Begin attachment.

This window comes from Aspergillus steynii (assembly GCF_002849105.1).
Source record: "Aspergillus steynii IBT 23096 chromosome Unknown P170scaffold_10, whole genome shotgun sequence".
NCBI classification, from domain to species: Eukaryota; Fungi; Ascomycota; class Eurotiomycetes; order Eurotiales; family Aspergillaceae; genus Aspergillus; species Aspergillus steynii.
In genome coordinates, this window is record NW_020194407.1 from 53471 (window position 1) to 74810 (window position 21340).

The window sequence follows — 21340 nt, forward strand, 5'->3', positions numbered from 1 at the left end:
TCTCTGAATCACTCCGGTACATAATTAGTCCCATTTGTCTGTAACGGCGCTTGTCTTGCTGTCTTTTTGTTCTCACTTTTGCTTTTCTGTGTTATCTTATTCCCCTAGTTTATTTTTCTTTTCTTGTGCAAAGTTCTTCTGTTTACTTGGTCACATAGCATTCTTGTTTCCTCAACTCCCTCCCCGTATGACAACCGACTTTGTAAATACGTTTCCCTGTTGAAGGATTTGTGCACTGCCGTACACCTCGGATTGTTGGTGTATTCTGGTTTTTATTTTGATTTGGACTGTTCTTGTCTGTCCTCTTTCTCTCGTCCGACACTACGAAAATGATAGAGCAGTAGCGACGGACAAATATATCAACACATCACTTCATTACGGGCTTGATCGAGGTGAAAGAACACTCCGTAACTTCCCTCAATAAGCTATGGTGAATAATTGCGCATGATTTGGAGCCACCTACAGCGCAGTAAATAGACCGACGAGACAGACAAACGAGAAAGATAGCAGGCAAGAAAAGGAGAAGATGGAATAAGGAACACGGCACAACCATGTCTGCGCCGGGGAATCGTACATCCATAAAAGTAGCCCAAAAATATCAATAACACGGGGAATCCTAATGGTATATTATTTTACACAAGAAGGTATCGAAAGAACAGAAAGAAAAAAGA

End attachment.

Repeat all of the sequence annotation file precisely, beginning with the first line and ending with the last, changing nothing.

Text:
This window comes from Aspergillus steynii (assembly GCF_002849105.1).
Source record: "Aspergillus steynii IBT 23096 chromosome Unknown P170scaffold_10, whole genome shotgun sequence".
NCBI classification, from domain to species: Eukaryota; Fungi; Ascomycota; class Eurotiomycetes; order Eurotiales; family Aspergillaceae; genus Aspergillus; species Aspergillus steynii.
In genome coordinates, this window is record NW_020194407.1 from 53471 (window position 1) to 74810 (window position 21340).

The window sequence follows — 21340 nt, forward strand, 5'->3', positions numbered from 1 at the left end:
TCTCTGAATCACTCCGGTACATAATTAGTCCCATTTGTCTGTAACGGCGCTTGTCTTGCTGTCTTTTTGTTCTCACTTTTGCTTTTCTGTGTTATCTTATTCCCCTAGTTTATTTTTCTTTTCTTGTGCAAAGTTCTTCTGTTTACTTGGTCACATAGCATTCTTGTTTCCTCAACTCCCTCCCCGTATGACAACCGACTTTGTAAATACGTTTCCCTGTTGAAGGATTTGTGCACTGCCGTACACCTCGGATTGTTGGTGTATTCTGGTTTTTATTTTGATTTGGACTGTTCTTGTCTGTCCTCTTTCTCTCGTCCGACACTACGAAAATGATAGAGCAGTAGCGACGGACAAATATATCAACACATCACTTCATTACGGGCTTGATCGAGGTGAAAGAACACTCCGTAACTTCCCTCAATAAGCTATGGTGAATAATTGCGCATGATTTGGAGCCACCTACAGCGCAGTAAATAGACCGACGAGACAGACAAACGAGAAAGATAGCAGGCAAGAAAAGGAGAAGATGGAATAAGGAACACGGCACAACCATGTCTGCGCCGGGGAATCGTACATCCATAAAAGTAGCCCAAAAATATCAATAACACGGGGAATCCTAATGGTATATTATTTTACACAAGAAGGTATCGAAAGAACAGAAAGAAAAAAGA